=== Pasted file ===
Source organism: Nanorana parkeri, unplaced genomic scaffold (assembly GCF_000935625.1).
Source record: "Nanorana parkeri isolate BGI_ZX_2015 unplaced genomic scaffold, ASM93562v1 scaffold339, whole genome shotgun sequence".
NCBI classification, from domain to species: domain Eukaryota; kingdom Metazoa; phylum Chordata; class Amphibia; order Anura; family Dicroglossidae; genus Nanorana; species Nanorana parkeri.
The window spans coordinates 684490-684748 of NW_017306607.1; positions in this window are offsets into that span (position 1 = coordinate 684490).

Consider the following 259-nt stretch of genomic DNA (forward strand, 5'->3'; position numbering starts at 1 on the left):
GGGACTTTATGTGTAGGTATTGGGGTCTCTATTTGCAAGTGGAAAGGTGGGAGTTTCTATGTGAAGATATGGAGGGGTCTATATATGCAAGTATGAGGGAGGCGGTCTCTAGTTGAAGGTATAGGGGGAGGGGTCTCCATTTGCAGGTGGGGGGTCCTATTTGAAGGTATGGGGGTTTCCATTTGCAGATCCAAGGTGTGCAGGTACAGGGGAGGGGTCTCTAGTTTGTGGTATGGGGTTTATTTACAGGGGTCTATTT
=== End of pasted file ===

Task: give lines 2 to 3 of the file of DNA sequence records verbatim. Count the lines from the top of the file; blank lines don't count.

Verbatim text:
Source record: "Nanorana parkeri isolate BGI_ZX_2015 unplaced genomic scaffold, ASM93562v1 scaffold339, whole genome shotgun sequence".
NCBI classification, from domain to species: domain Eukaryota; kingdom Metazoa; phylum Chordata; class Amphibia; order Anura; family Dicroglossidae; genus Nanorana; species Nanorana parkeri.